Where’s My Horse?

Story originally posted by: by Teresa Spencer

Whether you are in your own yard, on a trail ride or traveling across the country, how would you find your horse and have it returned to you if it got away?

Any of us who work with horses and enjoy traveling to new places with our equines for horse shows, endurances rides, trail riding or whatever your pleasure. We also know there is always a possibility of your horse getting away from you at some point. People use different things to identify equines, tattoos and brands are excellent permanent forms of ID.

What if you don’t want to use those methods to identify your horse? Many people use removable forms of identification to ID their equines. Dog tags braided into manes or hanging from a halter or saddle, grease paint or spray paint are a few examples.

What happens if you didn’t have these things on your horse at the time they get loose? If his halter breaks or the saddle comes off, the person that finds your horse will have little or no chance of contacting you. He may be lost forever, end up at an animal shelter or in someone else’s backyard.

Each year thousands of horses are lost or stolen and NetPosse.com a source to use if that happens. Personally, I have known several horses that have gotten lost and luckily returned to their owners, but had they not been found by people who knew the horse or owner.

How can you help yourself and assist in the return of your horse? Use a form of identification on your horse every day. Another solution is a fetlock ID band that can be worn 24/7, rain or shine. Make sure it has your phone number, name and address in case your horse decides to take a “walk about”.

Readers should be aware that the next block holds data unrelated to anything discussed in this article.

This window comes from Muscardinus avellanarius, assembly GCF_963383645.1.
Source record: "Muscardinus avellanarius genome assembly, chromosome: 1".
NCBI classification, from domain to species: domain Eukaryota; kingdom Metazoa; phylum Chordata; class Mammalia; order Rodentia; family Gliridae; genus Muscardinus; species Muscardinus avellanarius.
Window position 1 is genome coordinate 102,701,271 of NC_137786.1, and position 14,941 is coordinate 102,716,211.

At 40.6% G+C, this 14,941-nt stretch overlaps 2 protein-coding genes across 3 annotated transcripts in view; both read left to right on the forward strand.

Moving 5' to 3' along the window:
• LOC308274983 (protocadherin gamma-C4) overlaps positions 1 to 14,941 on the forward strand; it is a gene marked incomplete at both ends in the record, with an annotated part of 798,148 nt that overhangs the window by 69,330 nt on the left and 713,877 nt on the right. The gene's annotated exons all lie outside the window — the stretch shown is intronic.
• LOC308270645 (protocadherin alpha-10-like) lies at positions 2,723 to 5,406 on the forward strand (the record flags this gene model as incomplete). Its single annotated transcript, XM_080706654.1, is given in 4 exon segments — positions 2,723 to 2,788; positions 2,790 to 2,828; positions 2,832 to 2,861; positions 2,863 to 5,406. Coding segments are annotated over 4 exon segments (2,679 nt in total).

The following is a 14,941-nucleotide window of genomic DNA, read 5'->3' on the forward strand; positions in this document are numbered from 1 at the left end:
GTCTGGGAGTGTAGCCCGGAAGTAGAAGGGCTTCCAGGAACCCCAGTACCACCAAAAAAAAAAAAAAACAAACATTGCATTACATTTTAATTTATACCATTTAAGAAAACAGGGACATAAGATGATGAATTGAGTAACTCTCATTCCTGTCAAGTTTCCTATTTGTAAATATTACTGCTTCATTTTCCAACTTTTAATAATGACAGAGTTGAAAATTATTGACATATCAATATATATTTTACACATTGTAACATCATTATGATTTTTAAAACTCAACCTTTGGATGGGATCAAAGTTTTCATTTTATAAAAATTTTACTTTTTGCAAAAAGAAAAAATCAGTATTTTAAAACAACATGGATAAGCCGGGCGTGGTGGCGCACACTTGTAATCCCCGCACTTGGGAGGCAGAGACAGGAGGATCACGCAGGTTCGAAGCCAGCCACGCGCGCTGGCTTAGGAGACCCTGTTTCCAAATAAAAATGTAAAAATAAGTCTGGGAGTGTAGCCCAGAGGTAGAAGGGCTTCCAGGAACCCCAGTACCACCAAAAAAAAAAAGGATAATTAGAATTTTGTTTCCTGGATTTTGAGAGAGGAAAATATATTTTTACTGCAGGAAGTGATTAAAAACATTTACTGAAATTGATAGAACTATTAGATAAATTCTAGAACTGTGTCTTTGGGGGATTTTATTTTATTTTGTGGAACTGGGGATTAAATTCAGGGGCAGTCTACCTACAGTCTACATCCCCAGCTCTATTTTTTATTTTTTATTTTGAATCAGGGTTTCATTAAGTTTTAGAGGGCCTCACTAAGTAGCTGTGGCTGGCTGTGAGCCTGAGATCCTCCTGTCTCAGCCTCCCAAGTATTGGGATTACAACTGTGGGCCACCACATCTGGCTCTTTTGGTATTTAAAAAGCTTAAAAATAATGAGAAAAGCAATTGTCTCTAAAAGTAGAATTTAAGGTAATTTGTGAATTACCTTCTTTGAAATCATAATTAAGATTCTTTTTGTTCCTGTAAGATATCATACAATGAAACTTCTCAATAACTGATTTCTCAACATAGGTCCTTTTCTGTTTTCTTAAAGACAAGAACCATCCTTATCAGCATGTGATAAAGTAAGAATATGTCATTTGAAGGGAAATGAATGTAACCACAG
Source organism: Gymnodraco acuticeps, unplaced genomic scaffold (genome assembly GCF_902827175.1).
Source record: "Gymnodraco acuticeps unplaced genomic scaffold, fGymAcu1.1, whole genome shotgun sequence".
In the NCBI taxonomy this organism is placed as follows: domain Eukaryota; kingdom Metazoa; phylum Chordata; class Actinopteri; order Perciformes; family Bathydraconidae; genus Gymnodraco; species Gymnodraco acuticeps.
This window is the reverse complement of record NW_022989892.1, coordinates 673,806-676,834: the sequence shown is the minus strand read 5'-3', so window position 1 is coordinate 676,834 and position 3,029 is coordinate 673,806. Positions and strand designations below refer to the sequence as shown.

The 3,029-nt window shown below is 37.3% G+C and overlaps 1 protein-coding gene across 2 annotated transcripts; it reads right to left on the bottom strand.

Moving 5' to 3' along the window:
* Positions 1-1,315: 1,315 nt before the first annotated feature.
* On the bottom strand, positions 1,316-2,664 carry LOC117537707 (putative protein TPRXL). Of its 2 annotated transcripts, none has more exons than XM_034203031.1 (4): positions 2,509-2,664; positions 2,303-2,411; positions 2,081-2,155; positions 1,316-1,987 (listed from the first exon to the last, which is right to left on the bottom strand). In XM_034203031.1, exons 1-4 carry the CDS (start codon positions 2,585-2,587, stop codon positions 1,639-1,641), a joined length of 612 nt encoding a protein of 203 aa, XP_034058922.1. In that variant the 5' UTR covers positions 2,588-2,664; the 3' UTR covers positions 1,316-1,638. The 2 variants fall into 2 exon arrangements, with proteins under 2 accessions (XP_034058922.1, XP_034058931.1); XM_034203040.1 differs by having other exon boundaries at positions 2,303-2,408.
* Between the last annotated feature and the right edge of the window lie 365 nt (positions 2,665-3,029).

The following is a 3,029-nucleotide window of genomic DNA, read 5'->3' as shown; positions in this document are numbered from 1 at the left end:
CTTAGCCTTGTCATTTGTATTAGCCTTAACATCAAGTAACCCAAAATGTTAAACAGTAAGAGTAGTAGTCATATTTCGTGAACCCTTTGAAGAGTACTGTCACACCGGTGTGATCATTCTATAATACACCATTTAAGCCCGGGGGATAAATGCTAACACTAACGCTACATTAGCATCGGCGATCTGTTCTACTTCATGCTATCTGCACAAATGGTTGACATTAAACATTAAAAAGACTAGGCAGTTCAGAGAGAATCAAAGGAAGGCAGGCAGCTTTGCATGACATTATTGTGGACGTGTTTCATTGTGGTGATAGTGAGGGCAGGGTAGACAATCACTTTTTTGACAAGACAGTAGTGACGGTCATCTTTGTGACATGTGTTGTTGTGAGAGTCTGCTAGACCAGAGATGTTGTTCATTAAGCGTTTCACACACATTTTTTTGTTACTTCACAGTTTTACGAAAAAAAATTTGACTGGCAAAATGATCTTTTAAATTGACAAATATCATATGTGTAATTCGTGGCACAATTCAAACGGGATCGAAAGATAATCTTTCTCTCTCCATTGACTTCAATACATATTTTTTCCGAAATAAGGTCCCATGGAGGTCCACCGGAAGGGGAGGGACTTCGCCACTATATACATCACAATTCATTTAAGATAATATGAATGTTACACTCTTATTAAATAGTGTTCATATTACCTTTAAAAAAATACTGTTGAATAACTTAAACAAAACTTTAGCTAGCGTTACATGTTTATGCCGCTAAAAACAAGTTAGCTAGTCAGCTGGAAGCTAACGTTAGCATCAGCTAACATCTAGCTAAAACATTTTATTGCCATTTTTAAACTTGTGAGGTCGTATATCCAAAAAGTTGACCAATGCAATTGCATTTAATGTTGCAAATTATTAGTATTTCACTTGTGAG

Though the possibility is rare, a trespasser might turn horses loose. They might also escape through an unlocked gate or weak fencing. Having a neighborhood watch program in place is very helpful — even if it is an accidental escape.

Coming home to an empty pasture or returning to a trailer with no horse attached is a scary thing and one I don’t ever want to encounter. I am reassured that if my horse takes a tour of the neighborhood, my neighbors can contact me thanks to the fetlock ID band.

What are you using on a daily basis to ID your horse? It may happen to you sooner than you think and most likely unexpectedly.

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For more information of ID’s for your horse contact me at info@EquestriSafe.com

About the Author:

Teresa Spencer, horse owner, mother, wife, author and speaker at the 2011 Pomona Equine affaire. Co-owner of EquestriSafe and owner of California Horse Barns. Active member of: Equestrian Trails Corral 138, CSHA, AQHA, American Equestrian Trade Association and Equestrian Professionals.